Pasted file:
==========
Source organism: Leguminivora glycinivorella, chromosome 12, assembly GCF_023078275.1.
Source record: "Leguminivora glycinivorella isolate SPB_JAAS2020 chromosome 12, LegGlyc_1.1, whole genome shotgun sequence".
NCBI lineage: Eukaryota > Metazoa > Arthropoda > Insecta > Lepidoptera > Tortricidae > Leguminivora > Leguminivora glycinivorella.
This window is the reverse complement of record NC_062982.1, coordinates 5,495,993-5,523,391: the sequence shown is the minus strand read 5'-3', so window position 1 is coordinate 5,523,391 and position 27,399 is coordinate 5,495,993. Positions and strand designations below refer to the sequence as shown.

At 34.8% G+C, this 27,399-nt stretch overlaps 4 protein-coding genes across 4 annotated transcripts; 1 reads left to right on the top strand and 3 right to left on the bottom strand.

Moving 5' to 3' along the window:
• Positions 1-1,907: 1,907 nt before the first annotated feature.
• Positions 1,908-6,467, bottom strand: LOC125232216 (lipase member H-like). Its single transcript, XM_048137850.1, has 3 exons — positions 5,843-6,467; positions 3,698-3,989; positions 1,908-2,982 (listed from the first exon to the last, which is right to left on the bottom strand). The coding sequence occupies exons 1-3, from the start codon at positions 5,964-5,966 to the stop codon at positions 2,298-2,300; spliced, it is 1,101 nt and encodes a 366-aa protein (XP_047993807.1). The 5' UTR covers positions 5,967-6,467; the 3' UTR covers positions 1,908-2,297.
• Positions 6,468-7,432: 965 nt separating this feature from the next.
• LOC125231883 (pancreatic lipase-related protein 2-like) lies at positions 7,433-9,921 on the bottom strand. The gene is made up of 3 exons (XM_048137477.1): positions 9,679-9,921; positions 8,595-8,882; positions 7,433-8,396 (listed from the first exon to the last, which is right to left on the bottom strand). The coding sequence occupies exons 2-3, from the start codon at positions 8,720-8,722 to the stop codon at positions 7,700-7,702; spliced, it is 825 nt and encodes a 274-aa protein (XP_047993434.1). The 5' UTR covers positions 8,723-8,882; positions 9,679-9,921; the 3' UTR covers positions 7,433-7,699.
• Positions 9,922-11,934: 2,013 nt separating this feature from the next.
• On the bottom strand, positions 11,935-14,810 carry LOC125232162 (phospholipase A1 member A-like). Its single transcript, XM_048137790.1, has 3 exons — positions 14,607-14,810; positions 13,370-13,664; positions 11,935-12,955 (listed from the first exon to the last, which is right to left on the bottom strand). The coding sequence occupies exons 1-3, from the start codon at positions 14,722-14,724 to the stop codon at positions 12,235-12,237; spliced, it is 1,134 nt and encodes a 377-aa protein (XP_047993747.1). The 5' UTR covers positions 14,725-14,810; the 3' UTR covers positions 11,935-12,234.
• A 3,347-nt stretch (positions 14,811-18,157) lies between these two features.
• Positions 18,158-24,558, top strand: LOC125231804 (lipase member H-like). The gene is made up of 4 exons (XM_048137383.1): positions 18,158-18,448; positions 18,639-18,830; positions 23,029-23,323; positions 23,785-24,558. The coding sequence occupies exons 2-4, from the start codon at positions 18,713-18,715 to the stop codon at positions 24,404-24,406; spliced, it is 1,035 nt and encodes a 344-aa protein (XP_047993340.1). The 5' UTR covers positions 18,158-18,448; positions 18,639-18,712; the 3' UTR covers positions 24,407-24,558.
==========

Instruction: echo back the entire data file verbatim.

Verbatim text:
Source organism: Leguminivora glycinivorella, chromosome 12, assembly GCF_023078275.1.
Source record: "Leguminivora glycinivorella isolate SPB_JAAS2020 chromosome 12, LegGlyc_1.1, whole genome shotgun sequence".
NCBI lineage: Eukaryota > Metazoa > Arthropoda > Insecta > Lepidoptera > Tortricidae > Leguminivora > Leguminivora glycinivorella.
This window is the reverse complement of record NC_062982.1, coordinates 5,495,993-5,523,391: the sequence shown is the minus strand read 5'-3', so window position 1 is coordinate 5,523,391 and position 27,399 is coordinate 5,495,993. Positions and strand designations below refer to the sequence as shown.

At 34.8% G+C, this 27,399-nt stretch overlaps 4 protein-coding genes across 4 annotated transcripts; 1 reads left to right on the top strand and 3 right to left on the bottom strand.

Moving 5' to 3' along the window:
• Positions 1-1,907: 1,907 nt before the first annotated feature.
• Positions 1,908-6,467, bottom strand: LOC125232216 (lipase member H-like). Its single transcript, XM_048137850.1, has 3 exons — positions 5,843-6,467; positions 3,698-3,989; positions 1,908-2,982 (listed from the first exon to the last, which is right to left on the bottom strand). The coding sequence occupies exons 1-3, from the start codon at positions 5,964-5,966 to the stop codon at positions 2,298-2,300; spliced, it is 1,101 nt and encodes a 366-aa protein (XP_047993807.1). The 5' UTR covers positions 5,967-6,467; the 3' UTR covers positions 1,908-2,297.
• Positions 6,468-7,432: 965 nt separating this feature from the next.
• LOC125231883 (pancreatic lipase-related protein 2-like) lies at positions 7,433-9,921 on the bottom strand. The gene is made up of 3 exons (XM_048137477.1): positions 9,679-9,921; positions 8,595-8,882; positions 7,433-8,396 (listed from the first exon to the last, which is right to left on the bottom strand). The coding sequence occupies exons 2-3, from the start codon at positions 8,720-8,722 to the stop codon at positions 7,700-7,702; spliced, it is 825 nt and encodes a 274-aa protein (XP_047993434.1). The 5' UTR covers positions 8,723-8,882; positions 9,679-9,921; the 3' UTR covers positions 7,433-7,699.
• Positions 9,922-11,934: 2,013 nt separating this feature from the next.
• On the bottom strand, positions 11,935-14,810 carry LOC125232162 (phospholipase A1 member A-like). Its single transcript, XM_048137790.1, has 3 exons — positions 14,607-14,810; positions 13,370-13,664; positions 11,935-12,955 (listed from the first exon to the last, which is right to left on the bottom strand). The coding sequence occupies exons 1-3, from the start codon at positions 14,722-14,724 to the stop codon at positions 12,235-12,237; spliced, it is 1,134 nt and encodes a 377-aa protein (XP_047993747.1). The 5' UTR covers positions 14,725-14,810; the 3' UTR covers positions 11,935-12,234.
• A 3,347-nt stretch (positions 14,811-18,157) lies between these two features.
• Positions 18,158-24,558, top strand: LOC125231804 (lipase member H-like). The gene is made up of 4 exons (XM_048137383.1): positions 18,158-18,448; positions 18,639-18,830; positions 23,029-23,323; positions 23,785-24,558. The coding sequence occupies exons 2-4, from the start codon at positions 18,713-18,715 to the stop codon at positions 24,404-24,406; spliced, it is 1,035 nt and encodes a 344-aa protein (XP_047993340.1). The 5' UTR covers positions 18,158-18,448; positions 18,639-18,712; the 3' UTR covers positions 24,407-24,558.